Irony is when the opposite of what is expected happens. Verbal irony can be found in chapter 50 when Pi discusses the size of the lifeboat and how it should be able to accommodate thirty-two people. He reflects about this as follows:
"Wouldn't that have been merry, sharing it with so many? Instead we were three and it was awfully crowded" (137).
This quote is verbally ironic because with a large lifeboat that can seat thirty-two, one could logically expect to have enough space to survive with only three aboard. The fact that two of the three are wild predators changes the situation entirely because of the threat they are. Pi's comment creates an unexpected twist to his discovery that thirty-two individuals could be on the boat with him.
The next example is situational irony and easy to understand because Pi identifies and explains it explicitly for the reader:
"It was Richard Parker who calmed me down. It is the irony of this story that the one who scared me witless to start with was the very same who brought me peace, purpose, I dare say even wholeness" (162).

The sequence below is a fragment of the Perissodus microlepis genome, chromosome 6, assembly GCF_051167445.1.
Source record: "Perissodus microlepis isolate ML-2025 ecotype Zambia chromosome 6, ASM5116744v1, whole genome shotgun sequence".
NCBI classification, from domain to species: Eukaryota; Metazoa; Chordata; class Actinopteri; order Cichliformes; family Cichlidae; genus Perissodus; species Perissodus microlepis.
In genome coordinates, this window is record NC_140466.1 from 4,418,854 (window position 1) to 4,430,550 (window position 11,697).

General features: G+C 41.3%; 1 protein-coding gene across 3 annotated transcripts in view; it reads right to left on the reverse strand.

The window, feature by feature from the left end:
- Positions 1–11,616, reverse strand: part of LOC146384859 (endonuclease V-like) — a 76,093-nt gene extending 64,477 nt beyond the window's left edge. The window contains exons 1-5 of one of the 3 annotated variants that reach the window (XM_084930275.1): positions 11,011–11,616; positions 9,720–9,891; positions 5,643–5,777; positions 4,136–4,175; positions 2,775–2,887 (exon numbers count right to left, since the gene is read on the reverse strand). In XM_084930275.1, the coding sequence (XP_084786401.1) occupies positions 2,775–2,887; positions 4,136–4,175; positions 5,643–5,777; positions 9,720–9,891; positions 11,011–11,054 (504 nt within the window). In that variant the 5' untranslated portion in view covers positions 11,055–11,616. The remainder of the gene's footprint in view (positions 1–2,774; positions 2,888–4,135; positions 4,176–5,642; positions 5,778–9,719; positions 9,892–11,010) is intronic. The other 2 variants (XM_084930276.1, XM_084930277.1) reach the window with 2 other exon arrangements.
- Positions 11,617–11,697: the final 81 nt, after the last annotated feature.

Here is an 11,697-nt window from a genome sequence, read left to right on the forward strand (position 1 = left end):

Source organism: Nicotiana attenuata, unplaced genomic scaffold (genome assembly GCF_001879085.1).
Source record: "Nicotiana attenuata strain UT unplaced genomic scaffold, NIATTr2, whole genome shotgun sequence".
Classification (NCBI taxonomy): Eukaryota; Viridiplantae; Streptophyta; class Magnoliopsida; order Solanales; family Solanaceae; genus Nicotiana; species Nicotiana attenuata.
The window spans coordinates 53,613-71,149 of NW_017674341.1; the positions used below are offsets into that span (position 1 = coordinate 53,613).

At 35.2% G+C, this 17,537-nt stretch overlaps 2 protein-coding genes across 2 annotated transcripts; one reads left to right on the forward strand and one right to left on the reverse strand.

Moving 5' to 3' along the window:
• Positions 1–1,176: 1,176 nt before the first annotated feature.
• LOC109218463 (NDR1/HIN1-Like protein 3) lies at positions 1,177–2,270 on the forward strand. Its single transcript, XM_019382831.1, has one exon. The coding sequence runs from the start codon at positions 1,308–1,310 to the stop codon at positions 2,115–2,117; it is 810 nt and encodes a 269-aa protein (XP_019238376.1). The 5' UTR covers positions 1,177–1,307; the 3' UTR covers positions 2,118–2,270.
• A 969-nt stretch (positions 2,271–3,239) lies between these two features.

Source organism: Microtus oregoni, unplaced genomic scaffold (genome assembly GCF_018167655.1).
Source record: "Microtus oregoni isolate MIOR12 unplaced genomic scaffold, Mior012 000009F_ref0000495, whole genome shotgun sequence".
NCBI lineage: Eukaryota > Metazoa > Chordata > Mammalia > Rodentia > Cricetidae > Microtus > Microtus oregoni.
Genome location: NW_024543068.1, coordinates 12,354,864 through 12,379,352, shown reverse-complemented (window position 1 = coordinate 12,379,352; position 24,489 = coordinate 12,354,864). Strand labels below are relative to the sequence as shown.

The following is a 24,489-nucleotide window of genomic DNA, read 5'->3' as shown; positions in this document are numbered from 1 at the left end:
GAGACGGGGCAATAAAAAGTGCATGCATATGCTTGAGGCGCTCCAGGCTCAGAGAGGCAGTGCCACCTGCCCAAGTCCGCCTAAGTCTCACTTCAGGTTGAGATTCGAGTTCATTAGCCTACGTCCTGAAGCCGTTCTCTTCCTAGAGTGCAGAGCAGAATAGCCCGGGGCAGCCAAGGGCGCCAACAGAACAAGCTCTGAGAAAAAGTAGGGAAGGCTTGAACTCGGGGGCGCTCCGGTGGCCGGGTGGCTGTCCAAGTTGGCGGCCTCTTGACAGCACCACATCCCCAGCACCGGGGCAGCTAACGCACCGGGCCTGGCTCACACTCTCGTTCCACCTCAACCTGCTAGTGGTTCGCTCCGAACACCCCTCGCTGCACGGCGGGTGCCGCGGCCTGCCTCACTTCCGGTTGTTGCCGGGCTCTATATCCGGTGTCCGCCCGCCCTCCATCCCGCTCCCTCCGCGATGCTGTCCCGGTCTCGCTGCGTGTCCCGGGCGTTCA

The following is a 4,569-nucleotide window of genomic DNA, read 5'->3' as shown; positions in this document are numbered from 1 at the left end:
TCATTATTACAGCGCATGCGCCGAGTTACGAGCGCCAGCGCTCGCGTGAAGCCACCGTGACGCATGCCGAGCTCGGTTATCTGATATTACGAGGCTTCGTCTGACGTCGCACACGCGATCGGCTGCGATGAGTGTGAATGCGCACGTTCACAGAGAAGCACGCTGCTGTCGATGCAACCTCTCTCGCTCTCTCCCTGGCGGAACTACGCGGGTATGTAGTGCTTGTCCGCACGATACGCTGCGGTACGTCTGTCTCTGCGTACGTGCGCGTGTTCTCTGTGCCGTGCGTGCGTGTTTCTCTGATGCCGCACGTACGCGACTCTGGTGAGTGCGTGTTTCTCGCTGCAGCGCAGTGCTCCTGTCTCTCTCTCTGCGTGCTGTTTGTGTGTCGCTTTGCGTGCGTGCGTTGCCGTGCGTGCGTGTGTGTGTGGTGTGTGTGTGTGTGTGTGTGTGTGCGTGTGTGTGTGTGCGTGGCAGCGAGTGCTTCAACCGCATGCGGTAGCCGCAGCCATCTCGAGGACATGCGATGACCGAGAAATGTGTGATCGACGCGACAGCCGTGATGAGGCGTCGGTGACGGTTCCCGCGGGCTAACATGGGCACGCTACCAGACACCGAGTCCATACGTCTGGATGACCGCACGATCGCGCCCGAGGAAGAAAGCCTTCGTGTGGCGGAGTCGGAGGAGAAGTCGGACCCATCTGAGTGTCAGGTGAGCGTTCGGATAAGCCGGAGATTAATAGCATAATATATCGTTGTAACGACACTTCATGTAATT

It is highly unexpected that Pi would be calmed down by the one companion who threatens his existence.
Dramatic irony is a bit different from situational or verbal irony because it is based off of the audience knowing what is going on in the story, but many characters do not. For example, the reader learns in chapters 17 and 18 that Pi joins Christianity and Islam. He practices both faiths while also believing in Hinduism, the religion of his country. However, Pi's parents are completely in the dark about his religious doings. In chapter 23, though, the different religious leaders find out and call a meeting with Pi and his parents to uncover the issue and solve the problem. The fact that the reader knows Pi's secret, and watch as his parents learn the news, creates dramatic irony.